after the piano, the valve radio was the second most-important audio icon in my childhood home. though the youngest of three boys, i was the first to discover ‘Caroline’ pirate radio, in the early 60’s off-shore broadcasting.
the old radio knob grasped, turned right,
mysterious, that emerald lotus-like light
lit-up, a hum emerged, energy slowly
unlocked – this moment almost holy;
my devotion finely focussed, solely;
on Tintawn carpet, I kneeled in adoration,
thrilled with discovery of each new station,
herringboned stigmata impressed bare knees
– mesmerised by pop’s sweet melodies.
impressionable, i pressed adolescent ear
against loudspeaker latticed fabric, to hear
BBC radio plummy accents, safe and assured,
or chirpy pirate DJs, broadcasting from moored
ships tossed about on high seas, such drama lured
audio-adventures, this pre-teen “pop picker”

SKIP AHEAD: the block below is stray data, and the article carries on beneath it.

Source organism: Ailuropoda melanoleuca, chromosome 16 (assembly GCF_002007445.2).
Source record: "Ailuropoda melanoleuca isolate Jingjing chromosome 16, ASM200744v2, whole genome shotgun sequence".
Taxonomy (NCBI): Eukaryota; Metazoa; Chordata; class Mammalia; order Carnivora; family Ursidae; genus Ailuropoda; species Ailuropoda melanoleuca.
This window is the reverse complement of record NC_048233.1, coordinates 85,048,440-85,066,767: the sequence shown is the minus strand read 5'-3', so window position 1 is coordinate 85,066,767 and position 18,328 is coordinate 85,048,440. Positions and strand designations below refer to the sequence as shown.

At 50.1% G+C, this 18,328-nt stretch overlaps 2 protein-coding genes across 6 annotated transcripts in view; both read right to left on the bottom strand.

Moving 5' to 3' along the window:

peered through grille, saw valves glow and flicker,
radio-reception in cycles, faded then flared,
those sixties songs had my soul well-snared.
later, a leatherette-covered portable PYE radio
accompanied me everywhere, an audio halo
that helped me escape reality; my hippy-head
filled with fantasy, wandering Quaker co-ed
boarding school, kissing girls in dark sheds,
earning multiple stints in Saturday detention;
summed up by French master’s acerbic mention:
“in classroom, Louis can frequently be found
with his transistor… aimlessly hanging around”.